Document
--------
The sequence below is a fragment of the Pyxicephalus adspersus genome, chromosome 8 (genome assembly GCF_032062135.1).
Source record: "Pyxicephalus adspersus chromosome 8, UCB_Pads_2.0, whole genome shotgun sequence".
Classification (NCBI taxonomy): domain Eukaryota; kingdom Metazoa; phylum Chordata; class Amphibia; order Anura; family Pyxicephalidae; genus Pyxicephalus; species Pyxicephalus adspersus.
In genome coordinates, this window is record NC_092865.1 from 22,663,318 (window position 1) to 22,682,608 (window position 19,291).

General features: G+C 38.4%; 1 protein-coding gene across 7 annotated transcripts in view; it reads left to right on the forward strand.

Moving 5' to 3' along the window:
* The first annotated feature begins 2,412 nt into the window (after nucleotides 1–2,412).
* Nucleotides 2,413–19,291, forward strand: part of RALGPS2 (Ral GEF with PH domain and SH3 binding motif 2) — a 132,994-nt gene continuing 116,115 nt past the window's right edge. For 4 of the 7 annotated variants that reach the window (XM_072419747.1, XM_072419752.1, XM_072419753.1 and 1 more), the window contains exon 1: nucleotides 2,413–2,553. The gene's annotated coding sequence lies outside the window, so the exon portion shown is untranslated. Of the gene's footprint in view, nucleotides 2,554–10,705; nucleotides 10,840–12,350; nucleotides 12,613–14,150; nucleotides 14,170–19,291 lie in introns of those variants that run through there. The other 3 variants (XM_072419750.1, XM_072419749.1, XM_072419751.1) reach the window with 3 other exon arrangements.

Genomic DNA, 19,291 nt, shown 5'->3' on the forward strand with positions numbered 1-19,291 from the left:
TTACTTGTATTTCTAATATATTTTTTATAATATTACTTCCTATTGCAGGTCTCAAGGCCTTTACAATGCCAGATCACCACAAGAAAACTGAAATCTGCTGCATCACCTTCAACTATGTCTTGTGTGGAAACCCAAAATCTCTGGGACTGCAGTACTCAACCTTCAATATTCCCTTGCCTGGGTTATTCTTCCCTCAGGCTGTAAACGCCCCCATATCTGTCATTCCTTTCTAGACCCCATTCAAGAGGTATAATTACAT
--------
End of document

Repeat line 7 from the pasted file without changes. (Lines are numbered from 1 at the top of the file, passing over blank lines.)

* The first annotated feature begins 2,412 nt into the window (after nucleotides 1–2,412).